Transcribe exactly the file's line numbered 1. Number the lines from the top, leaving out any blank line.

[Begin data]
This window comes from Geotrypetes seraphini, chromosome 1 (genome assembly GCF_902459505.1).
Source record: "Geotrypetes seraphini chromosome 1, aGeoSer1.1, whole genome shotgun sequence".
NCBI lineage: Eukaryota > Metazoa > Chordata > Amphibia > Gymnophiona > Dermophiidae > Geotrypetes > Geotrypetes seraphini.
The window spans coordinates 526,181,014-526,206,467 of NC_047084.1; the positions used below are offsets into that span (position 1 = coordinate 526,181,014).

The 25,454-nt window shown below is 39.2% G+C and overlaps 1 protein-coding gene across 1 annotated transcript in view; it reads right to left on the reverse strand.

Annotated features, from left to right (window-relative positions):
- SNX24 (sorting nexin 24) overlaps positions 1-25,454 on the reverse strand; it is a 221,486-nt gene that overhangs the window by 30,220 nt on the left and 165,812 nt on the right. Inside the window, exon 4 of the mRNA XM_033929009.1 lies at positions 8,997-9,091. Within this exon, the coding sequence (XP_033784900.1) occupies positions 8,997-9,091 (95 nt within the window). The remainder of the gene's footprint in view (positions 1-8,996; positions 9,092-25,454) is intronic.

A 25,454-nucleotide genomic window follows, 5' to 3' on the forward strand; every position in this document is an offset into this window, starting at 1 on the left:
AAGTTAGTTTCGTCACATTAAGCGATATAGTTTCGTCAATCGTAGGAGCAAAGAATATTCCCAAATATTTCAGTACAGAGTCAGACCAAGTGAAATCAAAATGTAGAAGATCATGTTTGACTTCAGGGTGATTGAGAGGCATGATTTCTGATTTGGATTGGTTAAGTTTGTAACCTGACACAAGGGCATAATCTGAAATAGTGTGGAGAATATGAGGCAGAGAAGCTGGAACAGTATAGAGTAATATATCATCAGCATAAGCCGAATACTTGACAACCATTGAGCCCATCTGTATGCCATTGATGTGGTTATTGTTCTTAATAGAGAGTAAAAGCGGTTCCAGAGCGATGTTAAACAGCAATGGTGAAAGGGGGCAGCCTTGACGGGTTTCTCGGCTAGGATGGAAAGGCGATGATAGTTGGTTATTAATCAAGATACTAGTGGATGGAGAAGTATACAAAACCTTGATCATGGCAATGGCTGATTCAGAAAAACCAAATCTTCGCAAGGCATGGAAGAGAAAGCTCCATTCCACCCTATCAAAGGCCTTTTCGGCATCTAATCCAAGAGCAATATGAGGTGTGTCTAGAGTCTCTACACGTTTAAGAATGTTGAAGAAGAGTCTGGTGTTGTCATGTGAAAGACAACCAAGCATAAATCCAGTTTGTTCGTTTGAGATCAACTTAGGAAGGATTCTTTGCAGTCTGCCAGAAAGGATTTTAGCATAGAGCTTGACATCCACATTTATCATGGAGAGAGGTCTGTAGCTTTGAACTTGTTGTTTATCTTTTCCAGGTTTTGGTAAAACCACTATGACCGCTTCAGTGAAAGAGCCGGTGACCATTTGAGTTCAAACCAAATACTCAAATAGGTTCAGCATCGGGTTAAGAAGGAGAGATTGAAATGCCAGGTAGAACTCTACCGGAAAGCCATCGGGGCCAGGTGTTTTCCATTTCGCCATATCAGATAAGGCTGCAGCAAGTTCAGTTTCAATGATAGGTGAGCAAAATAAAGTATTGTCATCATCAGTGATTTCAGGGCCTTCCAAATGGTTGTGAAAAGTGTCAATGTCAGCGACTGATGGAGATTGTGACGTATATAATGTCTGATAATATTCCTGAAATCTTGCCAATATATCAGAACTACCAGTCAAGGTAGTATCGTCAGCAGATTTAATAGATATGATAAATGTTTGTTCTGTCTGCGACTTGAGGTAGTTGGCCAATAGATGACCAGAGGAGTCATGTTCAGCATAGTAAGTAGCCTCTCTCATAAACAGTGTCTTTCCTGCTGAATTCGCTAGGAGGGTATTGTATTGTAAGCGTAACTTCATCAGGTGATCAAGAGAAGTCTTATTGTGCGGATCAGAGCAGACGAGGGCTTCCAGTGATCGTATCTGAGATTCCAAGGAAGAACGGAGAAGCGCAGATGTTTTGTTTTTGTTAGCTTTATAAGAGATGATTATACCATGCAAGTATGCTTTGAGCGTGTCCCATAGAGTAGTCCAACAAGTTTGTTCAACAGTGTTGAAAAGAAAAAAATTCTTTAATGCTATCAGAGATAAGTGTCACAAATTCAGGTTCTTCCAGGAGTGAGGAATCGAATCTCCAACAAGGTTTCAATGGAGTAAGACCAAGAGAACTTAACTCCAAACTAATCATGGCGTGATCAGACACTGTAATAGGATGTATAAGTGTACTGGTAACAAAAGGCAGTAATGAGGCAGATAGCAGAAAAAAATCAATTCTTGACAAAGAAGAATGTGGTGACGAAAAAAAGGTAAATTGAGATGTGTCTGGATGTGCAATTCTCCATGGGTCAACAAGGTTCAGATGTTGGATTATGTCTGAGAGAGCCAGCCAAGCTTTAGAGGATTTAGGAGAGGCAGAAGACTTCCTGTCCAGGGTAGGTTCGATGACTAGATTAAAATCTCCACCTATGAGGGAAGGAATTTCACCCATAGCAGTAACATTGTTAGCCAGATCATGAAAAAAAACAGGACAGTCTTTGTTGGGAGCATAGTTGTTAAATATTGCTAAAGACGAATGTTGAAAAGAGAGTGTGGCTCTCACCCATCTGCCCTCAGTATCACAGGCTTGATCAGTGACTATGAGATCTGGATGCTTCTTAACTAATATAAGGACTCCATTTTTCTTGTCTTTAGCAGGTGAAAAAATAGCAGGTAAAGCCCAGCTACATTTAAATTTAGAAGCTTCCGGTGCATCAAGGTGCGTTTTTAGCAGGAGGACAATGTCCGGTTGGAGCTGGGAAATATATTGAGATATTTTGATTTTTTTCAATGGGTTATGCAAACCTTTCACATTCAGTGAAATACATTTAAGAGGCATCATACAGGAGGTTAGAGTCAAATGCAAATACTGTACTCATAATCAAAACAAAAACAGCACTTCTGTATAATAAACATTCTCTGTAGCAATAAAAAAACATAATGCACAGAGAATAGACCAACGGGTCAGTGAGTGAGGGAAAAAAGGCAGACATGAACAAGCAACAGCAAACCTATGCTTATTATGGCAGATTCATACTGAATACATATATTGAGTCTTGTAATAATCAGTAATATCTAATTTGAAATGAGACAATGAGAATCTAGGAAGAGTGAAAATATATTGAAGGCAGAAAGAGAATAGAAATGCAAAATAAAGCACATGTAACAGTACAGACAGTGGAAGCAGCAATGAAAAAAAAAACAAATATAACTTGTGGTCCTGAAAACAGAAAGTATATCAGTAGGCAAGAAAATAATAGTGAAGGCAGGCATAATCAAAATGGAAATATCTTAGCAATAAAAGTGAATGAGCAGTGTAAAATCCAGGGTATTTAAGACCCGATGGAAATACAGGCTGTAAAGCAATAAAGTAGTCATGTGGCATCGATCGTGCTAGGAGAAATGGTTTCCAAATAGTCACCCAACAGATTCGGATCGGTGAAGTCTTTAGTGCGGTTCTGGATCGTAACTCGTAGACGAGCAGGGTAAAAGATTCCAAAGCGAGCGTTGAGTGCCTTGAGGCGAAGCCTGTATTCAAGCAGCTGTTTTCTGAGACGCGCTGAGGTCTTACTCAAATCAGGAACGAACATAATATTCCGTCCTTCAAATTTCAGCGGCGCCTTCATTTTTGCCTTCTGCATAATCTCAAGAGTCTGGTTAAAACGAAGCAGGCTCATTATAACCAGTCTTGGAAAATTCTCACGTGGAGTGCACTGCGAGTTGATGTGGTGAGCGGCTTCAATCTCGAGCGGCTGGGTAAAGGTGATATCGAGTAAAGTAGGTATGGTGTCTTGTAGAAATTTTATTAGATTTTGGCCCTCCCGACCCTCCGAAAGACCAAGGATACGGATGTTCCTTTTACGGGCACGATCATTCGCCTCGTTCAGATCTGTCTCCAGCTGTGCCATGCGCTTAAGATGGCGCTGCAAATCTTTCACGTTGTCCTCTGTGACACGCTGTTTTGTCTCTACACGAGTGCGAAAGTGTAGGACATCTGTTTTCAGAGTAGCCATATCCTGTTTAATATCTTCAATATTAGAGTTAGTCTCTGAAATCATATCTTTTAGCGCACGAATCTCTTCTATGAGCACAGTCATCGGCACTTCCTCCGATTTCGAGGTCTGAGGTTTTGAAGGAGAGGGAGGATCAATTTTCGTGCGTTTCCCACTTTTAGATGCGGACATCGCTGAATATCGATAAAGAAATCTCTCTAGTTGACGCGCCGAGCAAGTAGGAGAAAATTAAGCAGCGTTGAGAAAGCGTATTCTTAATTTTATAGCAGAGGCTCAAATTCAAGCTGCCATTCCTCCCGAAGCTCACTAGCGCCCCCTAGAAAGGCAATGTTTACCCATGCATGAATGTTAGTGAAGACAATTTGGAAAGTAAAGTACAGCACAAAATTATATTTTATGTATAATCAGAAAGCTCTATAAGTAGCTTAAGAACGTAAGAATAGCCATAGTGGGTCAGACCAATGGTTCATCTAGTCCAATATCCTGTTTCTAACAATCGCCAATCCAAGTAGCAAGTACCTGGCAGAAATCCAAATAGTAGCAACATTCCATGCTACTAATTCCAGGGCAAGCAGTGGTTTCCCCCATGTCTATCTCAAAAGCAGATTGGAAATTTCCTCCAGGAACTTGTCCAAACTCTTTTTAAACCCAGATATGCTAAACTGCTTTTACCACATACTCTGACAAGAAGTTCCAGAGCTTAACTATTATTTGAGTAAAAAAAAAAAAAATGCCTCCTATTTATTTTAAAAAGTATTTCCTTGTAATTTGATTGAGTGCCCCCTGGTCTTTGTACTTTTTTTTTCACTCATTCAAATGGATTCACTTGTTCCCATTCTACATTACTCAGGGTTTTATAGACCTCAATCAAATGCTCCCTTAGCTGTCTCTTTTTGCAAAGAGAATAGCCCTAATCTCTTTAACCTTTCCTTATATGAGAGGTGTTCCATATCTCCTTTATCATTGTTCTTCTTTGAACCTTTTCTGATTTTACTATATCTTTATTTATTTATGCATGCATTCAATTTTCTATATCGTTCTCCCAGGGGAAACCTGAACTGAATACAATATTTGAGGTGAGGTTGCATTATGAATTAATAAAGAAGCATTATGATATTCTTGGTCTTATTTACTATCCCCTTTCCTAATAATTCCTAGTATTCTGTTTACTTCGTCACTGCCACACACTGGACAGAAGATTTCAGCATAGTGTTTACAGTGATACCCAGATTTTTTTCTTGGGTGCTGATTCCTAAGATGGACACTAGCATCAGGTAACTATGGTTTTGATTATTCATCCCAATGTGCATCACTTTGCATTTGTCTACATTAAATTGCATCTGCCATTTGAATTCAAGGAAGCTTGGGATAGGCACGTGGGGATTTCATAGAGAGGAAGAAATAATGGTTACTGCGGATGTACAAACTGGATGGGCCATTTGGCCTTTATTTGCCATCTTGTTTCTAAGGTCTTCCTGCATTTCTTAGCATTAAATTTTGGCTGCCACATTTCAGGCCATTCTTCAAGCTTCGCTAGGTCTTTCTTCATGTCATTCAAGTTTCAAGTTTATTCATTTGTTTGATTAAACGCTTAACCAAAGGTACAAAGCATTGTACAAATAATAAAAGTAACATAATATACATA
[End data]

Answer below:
This window comes from Geotrypetes seraphini, chromosome 1 (genome assembly GCF_902459505.1).